As of December 2017, there are only 154 living kakapos left, and their species is considered critically endangered. To preserve them, all the known birds are kept on three predator-free islands and closely monitored.
Though conservation efforts for kakapo had started as early as the 1890s, it wasn’t until the implementation of the Kakapo Recovery Plan in the 1980s that there was any real success. Although 65 kakapos found at that time were relocated to four islands, they had to be evacuated a few times while the conservationists dealt with wild cats, rats, or stoats. Despite these efforts, between 1981 and 1994, nine of the 21 chicks were killed by rats.
By 1995, vigorous efforts were made to kill the rats using traps or poison stations. Small cameras were also mounted near the nests for monitoring and to scare off the rats with flashlights or popping sounds. By April 2012, the three predator-free islands of Codfish, Anchor, and Little Barrier became home to the current living population of kakapo. The birds are now continuously monitored as each of them is equipped with a radio transmitter.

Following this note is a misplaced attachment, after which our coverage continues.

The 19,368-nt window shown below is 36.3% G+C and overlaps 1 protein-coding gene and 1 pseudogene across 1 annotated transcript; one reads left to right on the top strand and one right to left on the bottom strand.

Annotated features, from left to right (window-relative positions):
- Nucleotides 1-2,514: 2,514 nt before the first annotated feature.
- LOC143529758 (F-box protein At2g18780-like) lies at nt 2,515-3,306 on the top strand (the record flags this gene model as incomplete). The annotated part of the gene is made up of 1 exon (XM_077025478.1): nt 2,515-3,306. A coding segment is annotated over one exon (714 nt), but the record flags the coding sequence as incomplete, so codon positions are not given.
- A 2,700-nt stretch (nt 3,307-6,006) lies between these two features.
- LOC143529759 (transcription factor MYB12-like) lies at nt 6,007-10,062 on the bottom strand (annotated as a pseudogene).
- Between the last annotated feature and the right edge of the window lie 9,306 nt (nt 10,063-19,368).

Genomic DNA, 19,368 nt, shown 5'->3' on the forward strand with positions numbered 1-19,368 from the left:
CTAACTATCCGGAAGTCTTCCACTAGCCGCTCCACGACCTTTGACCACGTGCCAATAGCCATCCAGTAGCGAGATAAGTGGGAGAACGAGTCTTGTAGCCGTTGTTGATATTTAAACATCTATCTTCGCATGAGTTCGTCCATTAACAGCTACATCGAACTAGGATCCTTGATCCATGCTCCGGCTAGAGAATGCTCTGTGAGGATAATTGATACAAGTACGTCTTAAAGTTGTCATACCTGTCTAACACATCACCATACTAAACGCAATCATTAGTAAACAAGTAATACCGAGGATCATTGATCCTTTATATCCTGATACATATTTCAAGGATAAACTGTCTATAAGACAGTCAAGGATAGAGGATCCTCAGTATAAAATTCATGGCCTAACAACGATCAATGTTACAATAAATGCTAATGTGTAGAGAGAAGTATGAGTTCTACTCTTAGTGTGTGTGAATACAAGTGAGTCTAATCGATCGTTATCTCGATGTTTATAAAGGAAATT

The kakapo breeds only once every two to five years when a plant called “rimu” produces protein-rich fruit and seeds. So, the biologists devised a supplementary diet to increase breeding and control sex ratio.
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